The funeral of legendary British theoretical physicist Stephen Hawking was held on Saturday in a private ceremony attended by around 500 people including family, friends and colleagues, at a church near the Cambridge University college that was his academic home for more than 50 years.
One of the world's famous scientists and author of 'A Brief History of Time' took his last breath at his Cambridge home on March 14 at the age of 76.
The British cosmologist had been diagnosed with motor neurone disease in his 20s and spent much of his life in a wheelchair.
British actor Eddie Redmayne, who was awarded an Oscar for his role of the world-famous theoretical physicist, was among the main speakers at the ceremony.
Lucy, Robert and Tim Hawking said they chose to hold the funeral in Cambridge in recognition that it is the city their father "loved so much and which loved him".
“Our father's life and work meant many things to many people, both religious and non-religious. So, the service will be both inclusive and traditional, reflecting the breadth and diversity of his life," they said in a statement.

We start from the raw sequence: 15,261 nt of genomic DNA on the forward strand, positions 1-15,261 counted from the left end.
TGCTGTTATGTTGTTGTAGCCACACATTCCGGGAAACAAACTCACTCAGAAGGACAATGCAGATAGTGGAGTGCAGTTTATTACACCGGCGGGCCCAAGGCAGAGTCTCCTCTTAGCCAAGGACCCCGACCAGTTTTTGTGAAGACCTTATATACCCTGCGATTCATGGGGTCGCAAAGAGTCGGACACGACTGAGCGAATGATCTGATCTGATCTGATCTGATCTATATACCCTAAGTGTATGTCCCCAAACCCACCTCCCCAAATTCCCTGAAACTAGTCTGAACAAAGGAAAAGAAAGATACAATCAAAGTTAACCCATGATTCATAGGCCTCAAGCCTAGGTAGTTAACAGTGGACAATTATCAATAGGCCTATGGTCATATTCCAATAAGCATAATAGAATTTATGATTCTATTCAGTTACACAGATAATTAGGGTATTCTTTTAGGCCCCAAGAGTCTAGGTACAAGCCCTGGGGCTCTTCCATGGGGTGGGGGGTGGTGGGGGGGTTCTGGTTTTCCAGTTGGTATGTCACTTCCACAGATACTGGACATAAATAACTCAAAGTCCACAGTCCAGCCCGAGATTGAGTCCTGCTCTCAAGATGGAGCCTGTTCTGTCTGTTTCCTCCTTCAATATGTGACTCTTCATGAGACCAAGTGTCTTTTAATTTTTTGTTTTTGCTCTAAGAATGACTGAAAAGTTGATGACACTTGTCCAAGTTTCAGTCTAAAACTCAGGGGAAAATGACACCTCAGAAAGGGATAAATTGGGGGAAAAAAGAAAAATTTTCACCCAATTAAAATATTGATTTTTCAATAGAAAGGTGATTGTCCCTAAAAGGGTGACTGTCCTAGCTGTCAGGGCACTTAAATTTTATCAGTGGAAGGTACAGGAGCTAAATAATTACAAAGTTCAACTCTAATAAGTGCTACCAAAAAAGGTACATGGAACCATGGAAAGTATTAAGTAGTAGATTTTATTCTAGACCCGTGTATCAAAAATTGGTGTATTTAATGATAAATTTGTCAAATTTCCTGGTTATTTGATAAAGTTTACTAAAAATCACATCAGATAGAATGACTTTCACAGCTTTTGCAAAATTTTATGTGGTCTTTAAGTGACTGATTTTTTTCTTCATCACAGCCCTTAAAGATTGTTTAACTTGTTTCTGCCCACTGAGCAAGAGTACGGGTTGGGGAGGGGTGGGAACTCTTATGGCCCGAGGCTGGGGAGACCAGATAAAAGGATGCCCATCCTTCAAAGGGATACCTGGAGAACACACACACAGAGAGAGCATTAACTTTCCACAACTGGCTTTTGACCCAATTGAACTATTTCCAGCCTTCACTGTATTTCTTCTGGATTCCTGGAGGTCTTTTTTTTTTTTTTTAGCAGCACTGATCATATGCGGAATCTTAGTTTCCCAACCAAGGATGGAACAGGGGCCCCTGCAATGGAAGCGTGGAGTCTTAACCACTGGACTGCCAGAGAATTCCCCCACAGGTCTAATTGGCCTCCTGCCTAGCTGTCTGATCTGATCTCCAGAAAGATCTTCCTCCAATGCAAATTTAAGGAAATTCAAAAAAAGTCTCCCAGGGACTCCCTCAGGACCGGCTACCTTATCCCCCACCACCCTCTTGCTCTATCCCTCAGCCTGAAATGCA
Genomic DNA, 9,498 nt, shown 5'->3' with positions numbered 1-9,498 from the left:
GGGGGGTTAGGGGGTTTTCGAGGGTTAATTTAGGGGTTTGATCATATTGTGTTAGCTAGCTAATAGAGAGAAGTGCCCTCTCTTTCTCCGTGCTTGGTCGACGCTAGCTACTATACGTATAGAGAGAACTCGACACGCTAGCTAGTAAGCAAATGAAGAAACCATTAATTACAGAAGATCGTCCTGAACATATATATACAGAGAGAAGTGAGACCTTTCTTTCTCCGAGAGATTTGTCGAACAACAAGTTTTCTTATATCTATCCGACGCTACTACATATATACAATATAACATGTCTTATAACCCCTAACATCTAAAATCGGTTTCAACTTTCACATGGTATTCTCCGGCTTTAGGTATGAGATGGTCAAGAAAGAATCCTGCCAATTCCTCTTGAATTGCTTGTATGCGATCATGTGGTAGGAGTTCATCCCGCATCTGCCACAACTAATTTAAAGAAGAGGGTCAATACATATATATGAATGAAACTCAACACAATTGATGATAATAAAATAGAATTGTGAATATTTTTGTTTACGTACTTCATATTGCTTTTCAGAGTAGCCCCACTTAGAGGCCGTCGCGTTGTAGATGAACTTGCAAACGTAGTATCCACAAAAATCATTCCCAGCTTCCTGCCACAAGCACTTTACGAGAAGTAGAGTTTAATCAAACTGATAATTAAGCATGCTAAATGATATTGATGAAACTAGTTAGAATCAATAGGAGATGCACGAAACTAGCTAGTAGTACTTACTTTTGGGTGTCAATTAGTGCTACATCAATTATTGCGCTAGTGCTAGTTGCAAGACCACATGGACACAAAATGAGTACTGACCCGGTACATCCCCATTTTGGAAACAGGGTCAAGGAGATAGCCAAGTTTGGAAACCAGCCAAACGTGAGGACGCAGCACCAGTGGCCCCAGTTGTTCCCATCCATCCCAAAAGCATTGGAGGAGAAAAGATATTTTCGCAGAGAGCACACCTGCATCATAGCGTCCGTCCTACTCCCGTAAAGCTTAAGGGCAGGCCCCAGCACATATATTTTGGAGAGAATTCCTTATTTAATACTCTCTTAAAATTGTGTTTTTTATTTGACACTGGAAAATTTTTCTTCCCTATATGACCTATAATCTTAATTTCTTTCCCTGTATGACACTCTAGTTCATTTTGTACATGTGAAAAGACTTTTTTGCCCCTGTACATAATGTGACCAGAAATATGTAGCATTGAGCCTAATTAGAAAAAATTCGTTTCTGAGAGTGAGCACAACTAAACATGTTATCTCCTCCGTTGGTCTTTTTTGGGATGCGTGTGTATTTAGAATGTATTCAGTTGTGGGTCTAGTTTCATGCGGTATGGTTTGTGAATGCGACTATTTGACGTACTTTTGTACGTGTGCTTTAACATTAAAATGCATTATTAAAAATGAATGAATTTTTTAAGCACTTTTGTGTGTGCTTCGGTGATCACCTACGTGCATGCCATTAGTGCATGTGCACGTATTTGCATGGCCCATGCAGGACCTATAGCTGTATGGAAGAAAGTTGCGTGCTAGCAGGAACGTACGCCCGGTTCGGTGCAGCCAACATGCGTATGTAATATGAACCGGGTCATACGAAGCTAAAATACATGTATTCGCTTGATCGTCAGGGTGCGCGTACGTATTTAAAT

As the church bell rang out 76 times, once for each year of the physicist’s life, hundreds gathered outside clapped in respect for Professor Hawking. The funeral will be followed by a private reception at Trinity College, Cambridge University.
Before the funeral, the college released new black and white photographs of Hawking taken in 1961 at a summer school for young astrophysicists at a castle in Sussex, southern England, when he was 19.
They showed him playing croquet and in a sailing dinghy, two years before he began experiencing the first symptoms of the motor neurone disease that would later leave him almost completely paralysed.
It was announced earlier this month that Hawking's ashes will be buried near the grave of Newton, another famous British scientist, during a thanksgiving service on June 15.
"It is entirely fitting that the remains of Professor Stephen Hawking are to be buried in the Abbey, near those of distinguished fellow scientists. Sir Isaac Newton was buried in the Abbey in 1727.
Charles Darwin was buried beside Isaac Newton in 1882," said the dean of Westminster, the Very Rev John Hall.